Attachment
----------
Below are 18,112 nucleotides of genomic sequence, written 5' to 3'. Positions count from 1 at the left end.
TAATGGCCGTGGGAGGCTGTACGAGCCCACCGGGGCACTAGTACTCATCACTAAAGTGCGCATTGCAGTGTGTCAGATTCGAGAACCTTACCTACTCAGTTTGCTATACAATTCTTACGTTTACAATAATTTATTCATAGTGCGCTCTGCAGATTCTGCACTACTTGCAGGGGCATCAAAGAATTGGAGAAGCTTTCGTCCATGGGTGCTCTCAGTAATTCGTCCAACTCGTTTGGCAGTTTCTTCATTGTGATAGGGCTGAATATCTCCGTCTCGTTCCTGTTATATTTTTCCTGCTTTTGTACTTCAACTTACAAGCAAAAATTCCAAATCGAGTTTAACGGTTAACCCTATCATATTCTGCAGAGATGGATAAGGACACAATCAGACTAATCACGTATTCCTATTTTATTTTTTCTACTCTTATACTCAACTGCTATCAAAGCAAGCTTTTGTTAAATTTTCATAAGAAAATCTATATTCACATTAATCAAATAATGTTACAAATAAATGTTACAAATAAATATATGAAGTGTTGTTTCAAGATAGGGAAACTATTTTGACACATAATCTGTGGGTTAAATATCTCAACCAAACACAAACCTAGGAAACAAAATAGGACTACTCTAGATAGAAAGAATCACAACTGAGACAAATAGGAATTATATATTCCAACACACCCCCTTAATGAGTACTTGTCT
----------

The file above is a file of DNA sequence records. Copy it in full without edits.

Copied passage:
Below are 18,112 nucleotides of genomic sequence, written 5' to 3'. Positions count from 1 at the left end.
TAATGGCCGTGGGAGGCTGTACGAGCCCACCGGGGCACTAGTACTCATCACTAAAGTGCGCATTGCAGTGTGTCAGATTCGAGAACCTTACCTACTCAGTTTGCTATACAATTCTTACGTTTACAATAATTTATTCATAGTGCGCTCTGCAGATTCTGCACTACTTGCAGGGGCATCAAAGAATTGGAGAAGCTTTCGTCCATGGGTGCTCTCAGTAATTCGTCCAACTCGTTTGGCAGTTTCTTCATTGTGATAGGGCTGAATATCTCCGTCTCGTTCCTGTTATATTTTTCCTGCTTTTGTACTTCAACTTACAAGCAAAAATTCCAAATCGAGTTTAACGGTTAACCCTATCATATTCTGCAGAGATGGATAAGGACACAATCAGACTAATCACGTATTCCTATTTTATTTTTTCTACTCTTATACTCAACTGCTATCAAAGCAAGCTTTTGTTAAATTTTCATAAGAAAATCTATATTCACATTAATCAAATAATGTTACAAATAAATGTTACAAATAAATATATGAAGTGTTGTTTCAAGATAGGGAAACTATTTTGACACATAATCTGTGGGTTAAATATCTCAACCAAACACAAACCTAGGAAACAAAATAGGACTACTCTAGATAGAAAGAATCACAACTGAGACAAATAGGAATTATATATTCCAACACACCCCCTTAATGAGTACTTGTCT